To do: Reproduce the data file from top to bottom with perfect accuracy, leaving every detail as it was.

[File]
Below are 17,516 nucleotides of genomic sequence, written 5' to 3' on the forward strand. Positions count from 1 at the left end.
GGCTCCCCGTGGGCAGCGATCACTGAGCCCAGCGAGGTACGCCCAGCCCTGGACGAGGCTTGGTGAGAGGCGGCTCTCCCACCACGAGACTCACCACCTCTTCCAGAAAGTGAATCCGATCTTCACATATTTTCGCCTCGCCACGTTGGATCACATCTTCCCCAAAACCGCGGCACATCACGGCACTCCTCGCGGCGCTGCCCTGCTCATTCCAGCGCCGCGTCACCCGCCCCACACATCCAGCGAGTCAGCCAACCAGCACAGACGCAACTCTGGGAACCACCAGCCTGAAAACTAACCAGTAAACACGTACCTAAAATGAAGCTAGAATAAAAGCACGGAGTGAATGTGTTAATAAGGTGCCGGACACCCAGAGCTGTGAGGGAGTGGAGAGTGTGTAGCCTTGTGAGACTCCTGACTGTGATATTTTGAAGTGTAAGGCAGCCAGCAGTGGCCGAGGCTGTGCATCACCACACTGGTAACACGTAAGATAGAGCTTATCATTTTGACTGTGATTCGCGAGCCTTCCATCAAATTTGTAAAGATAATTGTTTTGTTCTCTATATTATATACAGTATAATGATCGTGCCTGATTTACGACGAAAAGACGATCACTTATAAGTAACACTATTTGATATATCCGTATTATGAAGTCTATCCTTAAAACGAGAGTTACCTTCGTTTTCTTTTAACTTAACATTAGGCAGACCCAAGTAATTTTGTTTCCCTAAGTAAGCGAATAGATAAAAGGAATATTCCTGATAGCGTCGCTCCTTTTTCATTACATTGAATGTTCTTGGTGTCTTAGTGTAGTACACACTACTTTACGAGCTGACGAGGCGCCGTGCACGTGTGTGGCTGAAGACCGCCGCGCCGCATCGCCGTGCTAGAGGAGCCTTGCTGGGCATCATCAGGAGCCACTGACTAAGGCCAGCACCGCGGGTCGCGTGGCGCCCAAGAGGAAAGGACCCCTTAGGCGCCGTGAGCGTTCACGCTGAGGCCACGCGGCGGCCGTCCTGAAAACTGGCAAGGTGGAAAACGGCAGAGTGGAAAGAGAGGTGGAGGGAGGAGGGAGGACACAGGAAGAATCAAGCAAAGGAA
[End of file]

Below are 17,516 nucleotides of genomic sequence, written 5' to 3' on the forward strand. Positions count from 1 at the left end.
GGCTCCCCGTGGGCAGCGATCACTGAGCCCAGCGAGGTACGCCCAGCCCTGGACGAGGCTTGGTGAGAGGCGGCTCTCCCACCACGAGACTCACCACCTCTTCCAGAAAGTGAATCCGATCTTCACATATTTTCGCCTCGCCACGTTGGATCACATCTTCCCCAAAACCGCGGCACATCACGGCACTCCTCGCGGCGCTGCCCTGCTCATTCCAGCGCCGCGTCACCCGCCCCACACATCCAGCGAGTCAGCCAACCAGCACAGACGCAACTCTGGGAACCACCAGCCTGAAAACTAACCAGTAAACACGTACCTAAAATGAAGCTAGAATAAAAGCACGGAGTGAATGTGTTAATAAGGTGCCGGACACCCAGAGCTGTGAGGGAGTGGAGAGTGTGTAGCCTTGTGAGACTCCTGACTGTGATATTTTGAAGTGTAAGGCAGCCAGCAGTGGCCGAGGCTGTGCATCACCACACTGGTAACACGTAAGATAGAGCTTATCATTTTGACTGTGATTCGCGAGCCTTCCATCAAATTTGTAAAGATAATTGTTTTGTTCTCTATATTATATACAGTATAATGATCGTGCCTGATTTACGACGAAAAGACGATCACTTATAAGTAACACTATTTGATATATCCGTATTATGAAGTCTATCCTTAAAACGAGAGTTACCTTCGTTTTCTTTTAACTTAACATTAGGCAGACCCAAGTAATTTTGTTTCCCTAAGTAAGCGAATAGATAAAAGGAATATTCCTGATAGCGTCGCTCCTTTTTCATTACATTGAATGTTCTTGGTGTCTTAGTGTAGTACACACTACTTTACGAGCTGACGAGGCGCCGTGCACGTGTGTGGCTGAAGACCGCCGCGCCGCATCGCCGTGCTAGAGGAGCCTTGCTGGGCATCATCAGGAGCCACTGACTAAGGCCAGCACCGCGGGTCGCGTGGCGCCCAAGAGGAAAGGACCCCTTAGGCGCCGTGAGCGTTCACGCTGAGGCCACGCGGCGGCCGTCCTGAAAACTGGCAAGGTGGAAAACGGCAGAGTGGAAAGAGAGGTGGAGGGAGGAGGGAGGACACAGGAAGAATCAAGCAAAGGAA